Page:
What Changed Susan? From “I Need Evidence” to “Willful Blindness”

In 1999, Senator Susan Collins was adamant about the need to see all the evidence in an impeachment trial and said directly, “I need more evidence.”

Now, she’s shed that stance, “stonewalling” new evidence and “acting in supreme bad faith” by refusing to commit to a fair trial under the same standards she set two decades ago.

“Senator Collins has gone from parsing her words to try to get political cover and is now dismissing new evidence,” said DSCC spokesperson Stewart Boss. “She has had every opportunity to demand witnesses are heard – she hasn’t. Now, as new details emerge, she is echoing McConnell’s talking points and falling in line with her party instead of following through on her pledge to be an independent juror.”

See what they’re saying about Senator Collins’ refusal to stand up for a fair process that includes witnesses and important evidence:


Joe Scarborough: “I don’t think Susan Collins is stupid, so she just must be acting in supreme bad faith. And if she thinks the people of Maine are going to re-elect her, acting like that, it’s shocking.”


GOP strategist Rick Wilson: “…the voters do not want somebody who empowers corrupt behavior in office. And Susan Collins doing this thing yesterday, it’s the typical fan dance that she does… and then goes ahead and does exactly what Trump needs. Now, this is a behavior that I think citizens in Maine will eventually say, that’s enough.’”


National Security Analyst Susan Hennessey: “How terrible will it look for people like Susan Collins… if they participate effectively in a cover-up, by refusing to call witnesses, refusing to request additional documents?”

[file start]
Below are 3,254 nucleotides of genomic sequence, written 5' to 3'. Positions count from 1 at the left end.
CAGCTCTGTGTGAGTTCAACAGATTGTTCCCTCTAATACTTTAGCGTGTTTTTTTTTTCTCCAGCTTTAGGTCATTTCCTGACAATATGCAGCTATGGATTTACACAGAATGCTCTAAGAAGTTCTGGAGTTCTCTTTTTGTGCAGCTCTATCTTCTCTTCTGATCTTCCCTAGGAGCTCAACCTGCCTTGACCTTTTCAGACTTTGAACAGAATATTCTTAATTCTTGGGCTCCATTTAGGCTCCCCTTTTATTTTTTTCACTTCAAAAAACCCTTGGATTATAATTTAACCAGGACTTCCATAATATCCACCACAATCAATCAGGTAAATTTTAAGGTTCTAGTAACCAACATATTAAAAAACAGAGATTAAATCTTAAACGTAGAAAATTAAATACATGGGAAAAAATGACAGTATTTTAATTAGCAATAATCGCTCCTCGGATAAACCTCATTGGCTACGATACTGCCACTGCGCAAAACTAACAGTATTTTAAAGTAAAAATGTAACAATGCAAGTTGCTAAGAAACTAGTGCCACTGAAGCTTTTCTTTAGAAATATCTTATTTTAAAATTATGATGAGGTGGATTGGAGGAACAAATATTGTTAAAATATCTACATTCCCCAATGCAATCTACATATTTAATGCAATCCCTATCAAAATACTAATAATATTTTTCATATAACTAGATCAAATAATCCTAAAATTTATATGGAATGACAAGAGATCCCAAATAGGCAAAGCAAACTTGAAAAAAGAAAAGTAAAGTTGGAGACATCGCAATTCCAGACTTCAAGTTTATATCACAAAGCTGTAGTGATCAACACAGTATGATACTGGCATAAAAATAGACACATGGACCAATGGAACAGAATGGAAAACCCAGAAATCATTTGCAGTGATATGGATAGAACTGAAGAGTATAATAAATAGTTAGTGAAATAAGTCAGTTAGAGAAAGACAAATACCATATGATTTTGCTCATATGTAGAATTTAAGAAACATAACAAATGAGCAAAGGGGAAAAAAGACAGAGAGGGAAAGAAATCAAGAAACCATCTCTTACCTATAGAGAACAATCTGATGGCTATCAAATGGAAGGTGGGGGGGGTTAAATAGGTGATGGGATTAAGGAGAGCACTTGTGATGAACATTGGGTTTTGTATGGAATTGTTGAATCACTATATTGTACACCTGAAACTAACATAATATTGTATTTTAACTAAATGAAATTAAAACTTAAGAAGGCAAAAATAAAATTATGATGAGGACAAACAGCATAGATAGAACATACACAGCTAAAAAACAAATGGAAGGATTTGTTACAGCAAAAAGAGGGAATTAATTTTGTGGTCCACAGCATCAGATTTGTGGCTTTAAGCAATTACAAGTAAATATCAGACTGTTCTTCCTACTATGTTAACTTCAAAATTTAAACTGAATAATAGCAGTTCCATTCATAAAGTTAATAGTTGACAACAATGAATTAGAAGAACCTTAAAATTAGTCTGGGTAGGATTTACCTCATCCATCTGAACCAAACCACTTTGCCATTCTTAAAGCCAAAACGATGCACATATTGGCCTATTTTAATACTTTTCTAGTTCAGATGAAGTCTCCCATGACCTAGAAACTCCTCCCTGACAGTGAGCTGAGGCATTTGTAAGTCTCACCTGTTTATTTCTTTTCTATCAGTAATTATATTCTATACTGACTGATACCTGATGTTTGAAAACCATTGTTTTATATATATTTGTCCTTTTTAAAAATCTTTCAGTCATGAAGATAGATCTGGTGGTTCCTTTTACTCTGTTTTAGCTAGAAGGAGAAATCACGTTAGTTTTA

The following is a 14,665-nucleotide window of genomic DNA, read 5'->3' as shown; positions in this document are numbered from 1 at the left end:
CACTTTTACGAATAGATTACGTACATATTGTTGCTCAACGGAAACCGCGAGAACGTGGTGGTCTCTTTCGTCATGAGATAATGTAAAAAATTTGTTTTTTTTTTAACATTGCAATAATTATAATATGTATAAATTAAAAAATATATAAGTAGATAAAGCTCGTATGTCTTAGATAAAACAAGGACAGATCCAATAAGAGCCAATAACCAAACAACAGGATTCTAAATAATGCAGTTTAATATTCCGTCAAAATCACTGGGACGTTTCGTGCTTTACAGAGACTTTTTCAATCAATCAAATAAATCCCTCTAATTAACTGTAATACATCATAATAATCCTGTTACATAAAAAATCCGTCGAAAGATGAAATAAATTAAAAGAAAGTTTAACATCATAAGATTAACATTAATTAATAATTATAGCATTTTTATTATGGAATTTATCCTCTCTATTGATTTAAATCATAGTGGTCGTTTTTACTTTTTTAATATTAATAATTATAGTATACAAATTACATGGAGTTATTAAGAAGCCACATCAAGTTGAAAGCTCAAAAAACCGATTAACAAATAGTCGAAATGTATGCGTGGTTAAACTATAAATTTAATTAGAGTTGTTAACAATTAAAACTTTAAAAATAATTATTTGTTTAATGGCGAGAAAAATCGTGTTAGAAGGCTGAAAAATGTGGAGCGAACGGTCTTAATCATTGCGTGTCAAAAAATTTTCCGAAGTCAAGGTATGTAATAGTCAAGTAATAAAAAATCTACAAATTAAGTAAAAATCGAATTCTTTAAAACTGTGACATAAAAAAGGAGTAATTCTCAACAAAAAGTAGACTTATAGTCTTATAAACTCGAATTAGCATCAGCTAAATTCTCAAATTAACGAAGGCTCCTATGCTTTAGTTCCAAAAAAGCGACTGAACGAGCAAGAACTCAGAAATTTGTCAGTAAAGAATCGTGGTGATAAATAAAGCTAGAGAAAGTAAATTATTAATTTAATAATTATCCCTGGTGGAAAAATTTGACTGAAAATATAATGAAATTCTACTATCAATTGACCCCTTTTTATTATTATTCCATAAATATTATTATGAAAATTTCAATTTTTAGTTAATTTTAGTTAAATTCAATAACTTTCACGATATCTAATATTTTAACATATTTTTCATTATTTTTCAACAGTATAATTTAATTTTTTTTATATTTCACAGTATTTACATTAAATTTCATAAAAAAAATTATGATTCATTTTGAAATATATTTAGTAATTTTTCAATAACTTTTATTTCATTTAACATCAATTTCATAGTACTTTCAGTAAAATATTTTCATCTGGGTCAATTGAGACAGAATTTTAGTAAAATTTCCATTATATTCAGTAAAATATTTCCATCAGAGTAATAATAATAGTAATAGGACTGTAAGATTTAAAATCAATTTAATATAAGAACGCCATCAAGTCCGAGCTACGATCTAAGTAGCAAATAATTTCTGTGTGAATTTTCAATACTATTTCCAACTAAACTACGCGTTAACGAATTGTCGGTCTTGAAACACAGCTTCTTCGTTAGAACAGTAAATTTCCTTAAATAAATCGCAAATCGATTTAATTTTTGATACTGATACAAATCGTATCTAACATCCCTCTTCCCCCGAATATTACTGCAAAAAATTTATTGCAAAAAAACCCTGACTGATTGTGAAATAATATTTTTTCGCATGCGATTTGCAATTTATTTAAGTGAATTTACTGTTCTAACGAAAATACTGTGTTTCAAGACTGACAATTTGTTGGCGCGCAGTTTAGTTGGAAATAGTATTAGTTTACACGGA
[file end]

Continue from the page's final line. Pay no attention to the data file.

Washington Post (Opinion): Susan Collins’s willful blindness already looks awful

By Jennifer Rubin

January 16, 2020

Key Points:

  • Sen. Susan Collins (R-Maine) replied yesterday to a reporter’s question about the blockbuster Lev Parnas documents handed over to the House on Tuesday. “I wonder why the House did not put that into the record and it’s only now being revealed,” she said. When told the House had just received them, she retorted, “Doesn’t that suggest that the House did an incomplete job, then?” No, and her reply should deeply concern the voters of Maine and anyone who wants a full and fair impeachment trial.
  • Collins’s first reaction was not, “We need to get to the bottom of this and find out whether the president’s cohorts were spying on our ambassador!” It was not, “How in the world could the secretary of state allowed this to go on?” It was not, “Well, in a full and fair trial in the Senate, we want to get those documents.”
  • No, it was a right-wing talking point claiming (falsely) that the House’s inability to get evidence because of the president’s stonewalling bars such evidence from being used in a Senate trial. Collins’s notion seems to be that the surefire way to prevent Trump’s removal by the Senate is to stonewall the House.
  • No trial court judge says, “New witness available? Sorry, he didn’t come before the grand jury that indicted the defendant!” Collins’s obligation is to make sure the American people, not just Trump, get a fair trial.

Read the full column here.

The DSCC launched WhatChangedSusan.com to highlight Senator Collins’ alignment with Mitch McConnell and refusal to set the same standards for a fair impeachment process that she did in 1999. WhatChangedSusan.com will be updated regularly as the impeachment process unfolds. 


What Changed Senator Collins logo
Share on facebook
Share on twitter
Share on email